EU infighting shows that Scotland should be careful what it wishes for
Calls for independence may be back on the agenda but reality is yet to sink in for Nicola Sturgeon
Last week saw one major deal concluded, while another appeared to be slipping away. Meanwhile, one political union seemed to be strengthening as another seemed to be weakening. But things weren’t quite as they seemed. The deal that went ahead was between members of the European Union on a new coronavirus relief fund. The sums involved looked huge – namely €750bn (£683bn).
This looks like the beginning of fiscal union, with full political union following not far behind.
But it is just the first skirmish. In practice, the sums are not that large. The fund amounts to about 5pc of total EU GDP and is to be distributed over at least three years. And it comes with strings attached.
More important than the measures was the mood music. Now that the UK is out of the union, the remaining members are supposed to be free to move merrily on to closer union in accordance with everyone’s wishes, unconstrained by the foot-dragging and obstructionism of Perfidious Albion.
In fact, the summit was one of the most fractious in the EU’s history, with president Macron of France threatening to pull out. As it was, he accused the Dutch prime minister of taking up the role previously occupied by David Cameron. Nor was this just a protest. It was also a warning. “Look where Cameron’s behaviour got him” was Macron’s message.
Macron had better be careful. All along, Euroscepticism has been much stronger across the EU than its leaders let on. It was convenient to pretend that this was largely a peculiar British condition. Meanwhile, it was useful for the leaders of countries with strong anti-integrationist and Eurosceptic tendencies to hide behind the UK’s skirts and to keep quiet. With the UK gone, they have to fight their own battles and this has forced their anti-integrationism into the open. And the battles are going to be bloody.
If the integrationists’ apparent victory of principle is to mean anything in practice then there will have to be a lot more money spent on supporting the weaker members of the union.
The requisite sums are enormous. Italy’s GDP this year will be down 10pc – 3pc lower than when it joined the euro 21 years ago. The coronavirus has hit the country hard but this is not the fundamental cause of Italy’s plight.
In due course, the Netherlands and other frugal countries will be asked to finance the bailing out of a chronically weak economy unsuited to being in the euro. This is the fault of the EU’s integrationists.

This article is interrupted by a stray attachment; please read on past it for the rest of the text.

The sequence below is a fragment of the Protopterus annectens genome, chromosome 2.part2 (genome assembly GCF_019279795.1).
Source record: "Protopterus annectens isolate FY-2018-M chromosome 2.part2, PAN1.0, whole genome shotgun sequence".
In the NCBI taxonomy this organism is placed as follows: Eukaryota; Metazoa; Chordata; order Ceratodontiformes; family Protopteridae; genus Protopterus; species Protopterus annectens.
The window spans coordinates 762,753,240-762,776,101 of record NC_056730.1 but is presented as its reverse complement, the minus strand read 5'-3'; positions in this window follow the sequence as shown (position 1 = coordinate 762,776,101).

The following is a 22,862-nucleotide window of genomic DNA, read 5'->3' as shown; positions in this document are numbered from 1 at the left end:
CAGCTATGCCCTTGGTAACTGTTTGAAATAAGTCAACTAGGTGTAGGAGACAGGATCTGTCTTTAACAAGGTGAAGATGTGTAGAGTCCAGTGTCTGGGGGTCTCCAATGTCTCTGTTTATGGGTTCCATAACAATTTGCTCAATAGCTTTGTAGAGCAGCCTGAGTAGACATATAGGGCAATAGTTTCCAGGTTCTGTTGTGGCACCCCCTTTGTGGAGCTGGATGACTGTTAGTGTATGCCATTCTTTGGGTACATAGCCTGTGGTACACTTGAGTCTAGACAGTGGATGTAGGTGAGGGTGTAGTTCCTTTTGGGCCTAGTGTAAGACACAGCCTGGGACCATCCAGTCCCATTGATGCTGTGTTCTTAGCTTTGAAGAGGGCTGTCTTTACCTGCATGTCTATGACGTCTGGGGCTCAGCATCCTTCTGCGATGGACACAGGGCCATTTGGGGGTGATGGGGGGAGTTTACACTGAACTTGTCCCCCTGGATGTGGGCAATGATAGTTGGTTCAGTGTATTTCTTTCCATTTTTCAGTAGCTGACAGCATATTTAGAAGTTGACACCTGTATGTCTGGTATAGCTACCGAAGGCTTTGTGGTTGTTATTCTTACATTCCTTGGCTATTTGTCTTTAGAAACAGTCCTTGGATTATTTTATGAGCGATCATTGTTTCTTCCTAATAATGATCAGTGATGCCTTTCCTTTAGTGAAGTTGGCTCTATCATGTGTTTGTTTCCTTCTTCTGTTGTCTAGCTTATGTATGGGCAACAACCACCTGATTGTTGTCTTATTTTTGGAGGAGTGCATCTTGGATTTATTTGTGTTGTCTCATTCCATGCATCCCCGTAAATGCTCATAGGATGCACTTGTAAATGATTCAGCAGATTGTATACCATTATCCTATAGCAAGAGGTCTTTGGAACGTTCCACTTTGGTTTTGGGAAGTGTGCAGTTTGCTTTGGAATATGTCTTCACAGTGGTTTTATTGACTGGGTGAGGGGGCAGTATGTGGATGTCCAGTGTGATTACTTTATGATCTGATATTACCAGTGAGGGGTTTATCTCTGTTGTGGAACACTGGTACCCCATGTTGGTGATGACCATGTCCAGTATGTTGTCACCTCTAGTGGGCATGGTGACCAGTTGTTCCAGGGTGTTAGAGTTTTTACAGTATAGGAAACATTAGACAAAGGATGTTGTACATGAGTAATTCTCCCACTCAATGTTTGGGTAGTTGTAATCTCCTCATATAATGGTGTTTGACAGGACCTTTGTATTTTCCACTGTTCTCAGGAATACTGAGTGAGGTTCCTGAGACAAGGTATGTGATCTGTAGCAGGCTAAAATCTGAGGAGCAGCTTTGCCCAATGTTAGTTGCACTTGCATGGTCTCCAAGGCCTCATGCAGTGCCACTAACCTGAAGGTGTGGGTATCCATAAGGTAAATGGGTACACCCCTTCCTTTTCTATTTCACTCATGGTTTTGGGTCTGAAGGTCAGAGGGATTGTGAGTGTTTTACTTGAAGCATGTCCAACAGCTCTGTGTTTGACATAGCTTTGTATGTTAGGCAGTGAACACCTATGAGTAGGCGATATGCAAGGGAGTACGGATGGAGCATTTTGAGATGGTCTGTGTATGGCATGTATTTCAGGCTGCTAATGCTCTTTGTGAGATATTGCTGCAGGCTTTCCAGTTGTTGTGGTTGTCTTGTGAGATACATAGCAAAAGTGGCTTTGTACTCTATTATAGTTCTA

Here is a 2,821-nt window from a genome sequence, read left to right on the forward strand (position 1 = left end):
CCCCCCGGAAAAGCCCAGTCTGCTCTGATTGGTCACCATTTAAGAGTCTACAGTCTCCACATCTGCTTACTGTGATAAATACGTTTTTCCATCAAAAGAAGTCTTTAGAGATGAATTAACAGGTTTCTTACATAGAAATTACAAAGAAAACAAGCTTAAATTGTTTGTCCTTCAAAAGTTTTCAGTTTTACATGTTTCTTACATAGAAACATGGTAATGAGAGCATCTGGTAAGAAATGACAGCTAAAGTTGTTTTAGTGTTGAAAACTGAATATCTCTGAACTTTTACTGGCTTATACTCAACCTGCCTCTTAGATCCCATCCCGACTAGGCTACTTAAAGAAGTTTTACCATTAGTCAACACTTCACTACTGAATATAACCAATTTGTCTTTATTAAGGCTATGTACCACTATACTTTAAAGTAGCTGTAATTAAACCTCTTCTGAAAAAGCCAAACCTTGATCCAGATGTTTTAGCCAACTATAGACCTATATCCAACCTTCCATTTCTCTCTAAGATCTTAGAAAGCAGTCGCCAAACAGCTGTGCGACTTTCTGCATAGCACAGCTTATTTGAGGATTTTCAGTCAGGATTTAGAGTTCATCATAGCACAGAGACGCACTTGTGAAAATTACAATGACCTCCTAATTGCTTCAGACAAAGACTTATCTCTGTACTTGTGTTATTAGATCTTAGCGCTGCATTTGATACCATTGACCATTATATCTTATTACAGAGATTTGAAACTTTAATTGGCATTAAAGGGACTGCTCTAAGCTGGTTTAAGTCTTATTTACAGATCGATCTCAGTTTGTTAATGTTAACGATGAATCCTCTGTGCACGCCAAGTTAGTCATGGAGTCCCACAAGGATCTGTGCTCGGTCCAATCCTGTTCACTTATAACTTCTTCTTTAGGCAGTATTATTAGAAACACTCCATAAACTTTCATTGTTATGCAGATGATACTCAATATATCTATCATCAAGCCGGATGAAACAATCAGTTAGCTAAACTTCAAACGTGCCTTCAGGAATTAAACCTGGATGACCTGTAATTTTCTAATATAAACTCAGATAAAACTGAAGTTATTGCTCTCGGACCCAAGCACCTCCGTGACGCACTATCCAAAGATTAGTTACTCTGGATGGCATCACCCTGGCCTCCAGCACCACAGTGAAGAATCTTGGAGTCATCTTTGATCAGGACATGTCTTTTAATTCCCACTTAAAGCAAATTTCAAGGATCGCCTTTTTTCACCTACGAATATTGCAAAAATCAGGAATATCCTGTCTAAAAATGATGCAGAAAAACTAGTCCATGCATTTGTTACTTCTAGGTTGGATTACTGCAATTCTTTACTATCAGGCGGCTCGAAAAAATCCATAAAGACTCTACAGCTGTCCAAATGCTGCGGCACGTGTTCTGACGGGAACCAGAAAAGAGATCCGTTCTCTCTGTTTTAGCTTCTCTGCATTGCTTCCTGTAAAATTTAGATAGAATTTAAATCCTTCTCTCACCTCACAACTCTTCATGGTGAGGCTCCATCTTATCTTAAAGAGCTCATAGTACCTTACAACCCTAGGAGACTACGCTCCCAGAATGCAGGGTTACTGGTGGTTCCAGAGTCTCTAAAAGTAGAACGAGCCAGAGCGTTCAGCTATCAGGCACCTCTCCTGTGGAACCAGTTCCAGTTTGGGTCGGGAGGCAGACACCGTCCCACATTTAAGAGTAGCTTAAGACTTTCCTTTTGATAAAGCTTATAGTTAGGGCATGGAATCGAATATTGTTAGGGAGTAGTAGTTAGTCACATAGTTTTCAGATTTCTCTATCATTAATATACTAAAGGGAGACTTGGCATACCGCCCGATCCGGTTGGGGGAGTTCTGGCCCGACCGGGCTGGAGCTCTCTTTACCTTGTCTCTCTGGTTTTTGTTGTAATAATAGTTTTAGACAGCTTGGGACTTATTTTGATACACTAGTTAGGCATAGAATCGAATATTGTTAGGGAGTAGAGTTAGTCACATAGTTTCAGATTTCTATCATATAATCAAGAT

Does anyone now seriously believe that if the euro wasn’t already here, the EU would need to invent it?
Meanwhile, it seems that negotiations between the UK and the EU over a trade deal when Britain’s transition period finishes at the end of this year have not been going well.
The UK Government is apparently preparing seriously for a “no-deal” exit, under which we would trade with the EU on World Trade Organisation terms. We definitely should be preparing for such a scenario, but I would not give up hope for a deal.
With the EU, the requisite concessions and resulting deals typically occur at the last moment.
But the most important thing is that although a no-deal exit wouldn’t be ideal, it would be far from disastrous.
It would mean that we would trade with the EU on the same terms as most of our non-EU trading partners, including the United States. Anyone who thinks that this would deal a devastating blow to the UK economy has clearly been living on the Planet Zog for the last five months.
Whatever temporary difficulties there are from a no-deal exit would be a rounding error compared to the devastation wrought by the lockdown.
The extent of the wrangling and ill feeling at the EU summit, coupled with the realisation that €750bn is a mere fleabite compared to what will be needed to stabilise the euro, should emphasise that we are well out of this union of impossibilities.
If we had remained, heaven knows what sums we would be obliged to cough up in future years.
This touches upon the fate of another union, namely the United Kingdom. Scottish opinion polls now show support for independence steadily above 50pc.
The fact that Scotland voted to stay in the EU and was outvoted by England certainly isn’t helping.
Moreover – at least as far as the presentation is concerned – Nicola Sturgeon, Scotland’s first minister, is widely perceived as having had a much better coronavirus crisis than Boris Johnson. The “i-word” – inevitability – is being frequently heard. When it comes to economics and politics, I am not much fond of the i-word. And I don’t think that another referendum in the next few years is remotely inevitable – nor its result if there is one.
Our exit from the EU makes the economic cost for Scotland of leaving the UK much greater. What is the point of trying to rejoin the EU – for that is what would be entailed – if that meant leaving the UK’s single market, which is much more significant for Scotland than the bloc?
This message has still not sunk in. It is one thing for Scotland to leave if the UK is still part of the EU.
That would continue free movement of people, goods, services and capital across the border. But that possibility is now gone for good.
Of course, there is more to life than economics, and when it comes to political unions, feelings of attachment, security and solidarity count for a lot.
Between the four members of the UK, those feelings have been sorely tested. But just watch what is going to happen in the EU over coming months and years. The lessons will not be lost on the Scots.
Boris Johnson, the Prime Minister, speaks next to a Typhoon fighter jet at RAF Lossiemouth during a visit to Scotland last week